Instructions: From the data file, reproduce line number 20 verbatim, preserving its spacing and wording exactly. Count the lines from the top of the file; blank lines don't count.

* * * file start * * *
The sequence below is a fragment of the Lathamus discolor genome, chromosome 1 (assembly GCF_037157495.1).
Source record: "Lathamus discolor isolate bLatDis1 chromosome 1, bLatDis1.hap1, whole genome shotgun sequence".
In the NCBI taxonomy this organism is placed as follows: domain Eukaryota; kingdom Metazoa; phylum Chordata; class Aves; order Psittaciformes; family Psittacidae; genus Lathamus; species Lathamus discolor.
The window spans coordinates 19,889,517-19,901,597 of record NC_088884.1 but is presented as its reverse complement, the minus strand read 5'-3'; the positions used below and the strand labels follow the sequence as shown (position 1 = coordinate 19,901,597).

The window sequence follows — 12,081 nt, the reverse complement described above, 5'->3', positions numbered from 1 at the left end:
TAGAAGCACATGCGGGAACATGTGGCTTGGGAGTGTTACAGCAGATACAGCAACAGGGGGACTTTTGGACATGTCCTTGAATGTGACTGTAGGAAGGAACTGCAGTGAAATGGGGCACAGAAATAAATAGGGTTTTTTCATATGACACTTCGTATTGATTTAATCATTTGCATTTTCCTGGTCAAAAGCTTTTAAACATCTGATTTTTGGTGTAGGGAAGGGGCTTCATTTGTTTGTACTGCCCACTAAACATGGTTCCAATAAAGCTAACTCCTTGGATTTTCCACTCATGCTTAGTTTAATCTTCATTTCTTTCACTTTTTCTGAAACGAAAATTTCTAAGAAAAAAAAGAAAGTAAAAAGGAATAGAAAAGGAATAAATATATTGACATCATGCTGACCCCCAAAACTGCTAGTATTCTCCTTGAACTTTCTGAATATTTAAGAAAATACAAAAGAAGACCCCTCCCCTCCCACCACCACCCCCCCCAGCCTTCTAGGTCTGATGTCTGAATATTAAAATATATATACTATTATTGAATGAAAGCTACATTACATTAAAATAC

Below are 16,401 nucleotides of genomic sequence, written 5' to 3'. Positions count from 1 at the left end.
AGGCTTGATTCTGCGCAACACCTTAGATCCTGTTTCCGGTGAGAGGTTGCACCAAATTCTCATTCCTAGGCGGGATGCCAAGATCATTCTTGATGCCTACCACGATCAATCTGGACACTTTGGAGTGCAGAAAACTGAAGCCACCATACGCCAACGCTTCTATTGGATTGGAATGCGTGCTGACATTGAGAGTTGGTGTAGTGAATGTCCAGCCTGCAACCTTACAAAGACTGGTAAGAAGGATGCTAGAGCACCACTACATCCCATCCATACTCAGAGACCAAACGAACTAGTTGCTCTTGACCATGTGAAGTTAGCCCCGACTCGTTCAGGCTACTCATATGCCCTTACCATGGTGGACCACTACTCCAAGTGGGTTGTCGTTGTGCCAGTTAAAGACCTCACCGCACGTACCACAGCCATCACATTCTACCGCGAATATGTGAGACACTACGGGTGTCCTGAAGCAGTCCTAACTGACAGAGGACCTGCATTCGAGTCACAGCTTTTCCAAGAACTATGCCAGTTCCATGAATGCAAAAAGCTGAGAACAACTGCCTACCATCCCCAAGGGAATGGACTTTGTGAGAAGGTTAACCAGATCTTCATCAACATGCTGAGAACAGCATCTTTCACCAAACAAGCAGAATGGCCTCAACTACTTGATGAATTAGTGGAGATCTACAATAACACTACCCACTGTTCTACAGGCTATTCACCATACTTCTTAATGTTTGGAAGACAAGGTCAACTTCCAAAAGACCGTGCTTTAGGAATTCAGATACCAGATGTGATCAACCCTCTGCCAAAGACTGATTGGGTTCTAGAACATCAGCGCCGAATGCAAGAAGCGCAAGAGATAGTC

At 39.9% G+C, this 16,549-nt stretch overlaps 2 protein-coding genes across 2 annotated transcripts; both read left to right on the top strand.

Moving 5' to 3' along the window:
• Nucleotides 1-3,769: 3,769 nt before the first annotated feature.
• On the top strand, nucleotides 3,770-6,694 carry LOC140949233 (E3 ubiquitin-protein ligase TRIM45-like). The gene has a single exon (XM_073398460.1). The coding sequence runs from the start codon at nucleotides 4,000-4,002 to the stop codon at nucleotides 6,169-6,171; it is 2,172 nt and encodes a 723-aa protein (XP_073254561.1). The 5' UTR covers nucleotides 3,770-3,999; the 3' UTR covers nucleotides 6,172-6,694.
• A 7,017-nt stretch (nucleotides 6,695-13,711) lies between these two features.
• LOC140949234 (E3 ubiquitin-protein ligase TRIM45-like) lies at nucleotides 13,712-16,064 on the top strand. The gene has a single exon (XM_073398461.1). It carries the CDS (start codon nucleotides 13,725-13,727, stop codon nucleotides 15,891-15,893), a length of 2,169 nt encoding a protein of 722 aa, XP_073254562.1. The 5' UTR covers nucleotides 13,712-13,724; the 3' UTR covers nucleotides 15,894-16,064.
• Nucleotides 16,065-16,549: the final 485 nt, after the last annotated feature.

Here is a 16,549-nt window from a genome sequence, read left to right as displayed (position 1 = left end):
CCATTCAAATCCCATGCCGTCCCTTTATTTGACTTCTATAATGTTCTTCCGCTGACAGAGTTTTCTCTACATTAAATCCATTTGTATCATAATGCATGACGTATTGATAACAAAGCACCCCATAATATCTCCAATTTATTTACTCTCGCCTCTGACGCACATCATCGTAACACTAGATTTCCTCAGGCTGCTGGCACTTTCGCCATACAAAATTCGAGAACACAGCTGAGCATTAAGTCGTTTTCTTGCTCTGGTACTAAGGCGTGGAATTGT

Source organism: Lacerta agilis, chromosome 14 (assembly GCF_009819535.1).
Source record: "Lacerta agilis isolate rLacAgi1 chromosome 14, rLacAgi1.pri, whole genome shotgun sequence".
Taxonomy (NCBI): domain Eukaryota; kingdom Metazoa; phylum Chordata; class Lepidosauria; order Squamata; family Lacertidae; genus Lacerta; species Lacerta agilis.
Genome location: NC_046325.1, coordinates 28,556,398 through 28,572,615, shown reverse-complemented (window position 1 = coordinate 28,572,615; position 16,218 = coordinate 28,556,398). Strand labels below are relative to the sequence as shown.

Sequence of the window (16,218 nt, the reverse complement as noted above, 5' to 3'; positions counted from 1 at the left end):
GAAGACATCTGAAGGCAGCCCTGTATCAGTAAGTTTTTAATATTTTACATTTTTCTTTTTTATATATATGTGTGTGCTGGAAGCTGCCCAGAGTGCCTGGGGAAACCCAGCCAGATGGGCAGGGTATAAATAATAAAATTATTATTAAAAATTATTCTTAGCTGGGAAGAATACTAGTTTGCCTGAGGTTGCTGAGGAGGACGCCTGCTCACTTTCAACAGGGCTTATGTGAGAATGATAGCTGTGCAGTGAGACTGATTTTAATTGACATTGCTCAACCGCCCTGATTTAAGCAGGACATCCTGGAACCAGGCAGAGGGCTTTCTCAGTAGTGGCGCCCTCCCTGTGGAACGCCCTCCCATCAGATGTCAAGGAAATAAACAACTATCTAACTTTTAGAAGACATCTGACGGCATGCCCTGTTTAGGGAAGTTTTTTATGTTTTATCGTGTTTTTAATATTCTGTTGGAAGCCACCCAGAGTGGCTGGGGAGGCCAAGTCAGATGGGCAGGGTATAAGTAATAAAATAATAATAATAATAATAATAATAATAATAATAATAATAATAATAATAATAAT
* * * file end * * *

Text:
Taxonomy (NCBI): domain Eukaryota; kingdom Metazoa; phylum Chordata; class Lepidosauria; order Squamata; family Lacertidae; genus Lacerta; species Lacerta agilis.